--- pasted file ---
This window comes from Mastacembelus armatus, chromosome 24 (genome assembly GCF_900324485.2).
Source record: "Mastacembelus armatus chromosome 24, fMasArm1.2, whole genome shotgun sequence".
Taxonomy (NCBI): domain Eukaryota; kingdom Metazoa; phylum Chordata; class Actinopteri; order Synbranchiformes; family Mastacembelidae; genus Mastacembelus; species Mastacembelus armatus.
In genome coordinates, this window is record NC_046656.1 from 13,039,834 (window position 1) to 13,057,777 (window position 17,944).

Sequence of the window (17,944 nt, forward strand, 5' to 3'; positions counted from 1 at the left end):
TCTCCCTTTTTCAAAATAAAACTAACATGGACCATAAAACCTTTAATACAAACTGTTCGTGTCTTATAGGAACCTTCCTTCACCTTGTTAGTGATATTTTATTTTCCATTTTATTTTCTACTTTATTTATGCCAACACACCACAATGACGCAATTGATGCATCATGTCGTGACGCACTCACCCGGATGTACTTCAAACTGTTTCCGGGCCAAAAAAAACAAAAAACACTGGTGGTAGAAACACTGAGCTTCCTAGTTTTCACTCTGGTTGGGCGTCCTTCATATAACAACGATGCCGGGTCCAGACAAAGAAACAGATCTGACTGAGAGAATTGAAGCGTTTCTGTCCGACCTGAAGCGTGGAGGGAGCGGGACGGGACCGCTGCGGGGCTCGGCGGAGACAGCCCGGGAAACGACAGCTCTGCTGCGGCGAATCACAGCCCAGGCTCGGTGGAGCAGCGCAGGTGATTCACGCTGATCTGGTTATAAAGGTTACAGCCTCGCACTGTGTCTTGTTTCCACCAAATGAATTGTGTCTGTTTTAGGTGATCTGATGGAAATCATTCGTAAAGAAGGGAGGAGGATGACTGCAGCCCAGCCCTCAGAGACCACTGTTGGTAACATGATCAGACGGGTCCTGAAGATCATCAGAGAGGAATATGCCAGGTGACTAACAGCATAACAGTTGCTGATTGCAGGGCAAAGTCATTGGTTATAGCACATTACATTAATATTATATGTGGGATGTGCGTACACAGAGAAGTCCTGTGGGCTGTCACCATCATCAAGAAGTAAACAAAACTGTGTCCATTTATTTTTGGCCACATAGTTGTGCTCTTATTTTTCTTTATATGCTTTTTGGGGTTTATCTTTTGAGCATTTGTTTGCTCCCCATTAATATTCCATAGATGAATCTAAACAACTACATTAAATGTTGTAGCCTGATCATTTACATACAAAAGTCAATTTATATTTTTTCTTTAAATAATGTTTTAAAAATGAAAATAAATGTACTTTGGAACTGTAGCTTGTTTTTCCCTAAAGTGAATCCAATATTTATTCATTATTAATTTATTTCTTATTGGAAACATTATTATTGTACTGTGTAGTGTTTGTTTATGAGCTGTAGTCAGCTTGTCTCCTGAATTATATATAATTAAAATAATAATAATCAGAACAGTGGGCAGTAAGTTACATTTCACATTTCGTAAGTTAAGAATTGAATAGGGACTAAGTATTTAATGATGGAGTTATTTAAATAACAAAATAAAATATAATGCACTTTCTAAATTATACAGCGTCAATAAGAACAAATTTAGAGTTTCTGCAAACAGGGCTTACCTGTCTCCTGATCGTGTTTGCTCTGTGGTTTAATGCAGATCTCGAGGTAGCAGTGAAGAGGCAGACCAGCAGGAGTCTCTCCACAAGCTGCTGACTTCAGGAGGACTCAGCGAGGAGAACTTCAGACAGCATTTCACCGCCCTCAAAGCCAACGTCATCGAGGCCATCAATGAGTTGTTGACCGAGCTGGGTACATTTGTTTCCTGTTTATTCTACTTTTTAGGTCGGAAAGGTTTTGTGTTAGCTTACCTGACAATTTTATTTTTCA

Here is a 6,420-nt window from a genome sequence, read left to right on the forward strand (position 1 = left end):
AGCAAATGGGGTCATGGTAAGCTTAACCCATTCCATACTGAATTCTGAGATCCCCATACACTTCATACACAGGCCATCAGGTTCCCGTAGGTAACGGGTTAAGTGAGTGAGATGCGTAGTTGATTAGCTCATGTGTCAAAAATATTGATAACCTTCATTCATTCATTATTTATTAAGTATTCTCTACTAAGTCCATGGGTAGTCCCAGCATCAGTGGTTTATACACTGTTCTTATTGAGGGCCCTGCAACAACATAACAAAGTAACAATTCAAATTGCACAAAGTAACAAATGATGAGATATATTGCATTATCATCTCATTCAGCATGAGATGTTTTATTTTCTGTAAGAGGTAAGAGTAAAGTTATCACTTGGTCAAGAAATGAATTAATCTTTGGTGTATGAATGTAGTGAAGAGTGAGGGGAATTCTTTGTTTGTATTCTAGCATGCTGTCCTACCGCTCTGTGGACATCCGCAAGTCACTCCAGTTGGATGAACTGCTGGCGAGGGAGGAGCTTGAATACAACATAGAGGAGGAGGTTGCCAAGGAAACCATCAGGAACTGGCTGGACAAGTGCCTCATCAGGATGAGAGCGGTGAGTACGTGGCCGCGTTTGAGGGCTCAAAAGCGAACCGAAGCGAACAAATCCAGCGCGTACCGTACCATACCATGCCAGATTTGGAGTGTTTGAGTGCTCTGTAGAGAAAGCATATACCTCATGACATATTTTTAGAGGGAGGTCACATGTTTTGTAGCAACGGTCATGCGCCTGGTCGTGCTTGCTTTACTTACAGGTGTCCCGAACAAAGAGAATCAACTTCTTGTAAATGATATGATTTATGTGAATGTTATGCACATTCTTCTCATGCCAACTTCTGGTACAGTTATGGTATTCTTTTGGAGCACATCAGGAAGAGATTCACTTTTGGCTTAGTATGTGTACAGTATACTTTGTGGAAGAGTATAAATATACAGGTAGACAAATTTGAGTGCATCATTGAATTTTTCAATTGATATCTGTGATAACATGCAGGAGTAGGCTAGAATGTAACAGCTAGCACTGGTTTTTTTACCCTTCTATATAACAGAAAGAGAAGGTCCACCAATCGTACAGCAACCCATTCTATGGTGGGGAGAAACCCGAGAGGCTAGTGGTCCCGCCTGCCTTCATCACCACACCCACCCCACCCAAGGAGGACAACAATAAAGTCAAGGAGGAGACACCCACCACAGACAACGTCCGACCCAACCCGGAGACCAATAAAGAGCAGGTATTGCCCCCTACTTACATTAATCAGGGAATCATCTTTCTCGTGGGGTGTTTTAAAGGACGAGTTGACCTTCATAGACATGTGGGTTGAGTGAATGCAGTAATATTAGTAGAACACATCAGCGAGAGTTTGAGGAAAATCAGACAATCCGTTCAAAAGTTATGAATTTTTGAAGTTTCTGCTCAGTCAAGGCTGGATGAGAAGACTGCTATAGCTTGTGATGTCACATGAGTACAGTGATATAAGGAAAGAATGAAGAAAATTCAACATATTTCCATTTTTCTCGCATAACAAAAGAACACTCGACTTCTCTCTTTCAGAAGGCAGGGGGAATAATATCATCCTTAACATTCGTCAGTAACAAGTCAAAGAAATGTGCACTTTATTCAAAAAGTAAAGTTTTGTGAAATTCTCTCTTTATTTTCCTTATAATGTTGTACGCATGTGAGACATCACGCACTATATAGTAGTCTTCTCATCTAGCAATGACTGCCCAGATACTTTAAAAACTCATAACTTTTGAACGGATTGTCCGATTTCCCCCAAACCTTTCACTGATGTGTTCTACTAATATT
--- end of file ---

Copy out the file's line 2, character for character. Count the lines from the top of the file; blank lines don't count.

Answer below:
Source record: "Mastacembelus armatus chromosome 24, fMasArm1.2, whole genome shotgun sequence".